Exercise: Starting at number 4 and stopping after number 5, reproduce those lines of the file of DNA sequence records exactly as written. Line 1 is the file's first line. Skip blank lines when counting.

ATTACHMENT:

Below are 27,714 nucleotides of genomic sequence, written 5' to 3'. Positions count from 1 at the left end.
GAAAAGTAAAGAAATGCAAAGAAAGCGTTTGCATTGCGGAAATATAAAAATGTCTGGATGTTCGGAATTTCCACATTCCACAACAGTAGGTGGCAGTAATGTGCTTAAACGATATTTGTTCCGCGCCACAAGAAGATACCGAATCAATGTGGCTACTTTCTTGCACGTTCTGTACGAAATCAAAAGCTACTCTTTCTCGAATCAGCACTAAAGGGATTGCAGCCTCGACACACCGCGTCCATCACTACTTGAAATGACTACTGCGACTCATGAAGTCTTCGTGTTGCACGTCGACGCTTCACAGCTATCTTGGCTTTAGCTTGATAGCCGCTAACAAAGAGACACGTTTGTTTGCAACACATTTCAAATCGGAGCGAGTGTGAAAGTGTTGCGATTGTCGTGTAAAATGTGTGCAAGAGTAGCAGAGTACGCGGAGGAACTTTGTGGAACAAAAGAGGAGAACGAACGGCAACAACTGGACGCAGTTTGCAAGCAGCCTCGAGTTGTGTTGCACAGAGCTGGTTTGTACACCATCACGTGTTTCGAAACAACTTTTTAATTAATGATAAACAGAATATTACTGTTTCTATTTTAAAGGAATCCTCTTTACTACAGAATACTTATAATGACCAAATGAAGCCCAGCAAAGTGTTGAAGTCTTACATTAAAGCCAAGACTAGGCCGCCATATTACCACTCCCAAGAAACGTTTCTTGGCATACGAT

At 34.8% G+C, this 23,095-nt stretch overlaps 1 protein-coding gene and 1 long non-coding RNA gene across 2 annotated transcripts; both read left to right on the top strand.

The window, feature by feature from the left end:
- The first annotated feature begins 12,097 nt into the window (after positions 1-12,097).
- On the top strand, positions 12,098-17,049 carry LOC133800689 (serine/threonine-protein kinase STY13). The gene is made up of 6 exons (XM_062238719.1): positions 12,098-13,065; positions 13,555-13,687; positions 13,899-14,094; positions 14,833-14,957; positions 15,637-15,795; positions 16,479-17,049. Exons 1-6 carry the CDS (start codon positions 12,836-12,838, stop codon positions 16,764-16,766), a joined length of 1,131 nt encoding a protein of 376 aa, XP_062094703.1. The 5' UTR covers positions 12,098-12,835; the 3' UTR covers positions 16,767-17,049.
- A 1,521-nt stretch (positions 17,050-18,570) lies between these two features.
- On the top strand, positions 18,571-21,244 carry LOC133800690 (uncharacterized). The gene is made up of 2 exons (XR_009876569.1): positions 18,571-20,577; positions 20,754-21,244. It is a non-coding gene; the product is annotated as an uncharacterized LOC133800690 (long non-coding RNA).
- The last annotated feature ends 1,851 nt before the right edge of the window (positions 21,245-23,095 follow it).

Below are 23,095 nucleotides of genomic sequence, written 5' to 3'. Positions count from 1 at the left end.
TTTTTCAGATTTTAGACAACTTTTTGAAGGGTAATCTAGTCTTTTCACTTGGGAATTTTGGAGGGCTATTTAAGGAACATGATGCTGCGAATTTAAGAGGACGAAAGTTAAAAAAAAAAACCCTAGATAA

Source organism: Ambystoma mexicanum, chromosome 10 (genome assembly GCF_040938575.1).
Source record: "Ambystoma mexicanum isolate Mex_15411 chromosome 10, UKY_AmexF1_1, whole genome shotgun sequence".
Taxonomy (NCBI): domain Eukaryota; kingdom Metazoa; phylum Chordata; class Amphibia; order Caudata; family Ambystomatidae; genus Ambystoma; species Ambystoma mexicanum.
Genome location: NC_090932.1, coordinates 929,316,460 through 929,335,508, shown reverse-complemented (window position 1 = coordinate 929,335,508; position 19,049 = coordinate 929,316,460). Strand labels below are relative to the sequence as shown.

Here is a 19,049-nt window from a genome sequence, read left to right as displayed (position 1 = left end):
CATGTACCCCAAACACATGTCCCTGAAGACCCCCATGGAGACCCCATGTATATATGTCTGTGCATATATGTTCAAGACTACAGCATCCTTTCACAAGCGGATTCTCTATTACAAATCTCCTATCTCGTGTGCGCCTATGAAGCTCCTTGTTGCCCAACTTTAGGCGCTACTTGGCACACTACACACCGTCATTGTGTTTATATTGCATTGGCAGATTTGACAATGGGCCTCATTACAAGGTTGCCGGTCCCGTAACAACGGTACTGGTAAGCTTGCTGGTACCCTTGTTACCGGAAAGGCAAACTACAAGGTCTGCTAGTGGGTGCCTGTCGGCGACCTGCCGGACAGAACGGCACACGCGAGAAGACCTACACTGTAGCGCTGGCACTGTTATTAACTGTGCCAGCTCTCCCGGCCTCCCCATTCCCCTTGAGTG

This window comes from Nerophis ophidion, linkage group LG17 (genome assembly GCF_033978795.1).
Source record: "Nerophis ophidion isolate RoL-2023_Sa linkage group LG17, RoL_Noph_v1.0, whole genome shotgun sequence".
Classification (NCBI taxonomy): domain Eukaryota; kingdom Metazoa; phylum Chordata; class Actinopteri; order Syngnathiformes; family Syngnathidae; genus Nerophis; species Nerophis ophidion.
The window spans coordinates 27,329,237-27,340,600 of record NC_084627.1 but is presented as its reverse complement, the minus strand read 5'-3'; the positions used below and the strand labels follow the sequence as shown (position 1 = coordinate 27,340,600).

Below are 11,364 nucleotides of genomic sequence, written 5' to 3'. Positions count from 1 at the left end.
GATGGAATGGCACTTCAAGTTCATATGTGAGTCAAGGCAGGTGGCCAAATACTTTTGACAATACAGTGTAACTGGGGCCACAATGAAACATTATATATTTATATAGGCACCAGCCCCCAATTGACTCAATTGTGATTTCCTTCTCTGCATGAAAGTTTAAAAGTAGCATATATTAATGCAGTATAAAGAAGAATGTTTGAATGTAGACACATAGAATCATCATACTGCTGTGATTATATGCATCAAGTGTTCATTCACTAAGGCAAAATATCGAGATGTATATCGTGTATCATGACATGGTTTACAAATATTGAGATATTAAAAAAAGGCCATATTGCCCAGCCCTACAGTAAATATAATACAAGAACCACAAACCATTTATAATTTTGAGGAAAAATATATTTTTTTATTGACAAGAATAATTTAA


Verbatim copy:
The window, feature by feature from the left end:
- The first annotated feature begins 12,097 nt into the window (after positions 1-12,097).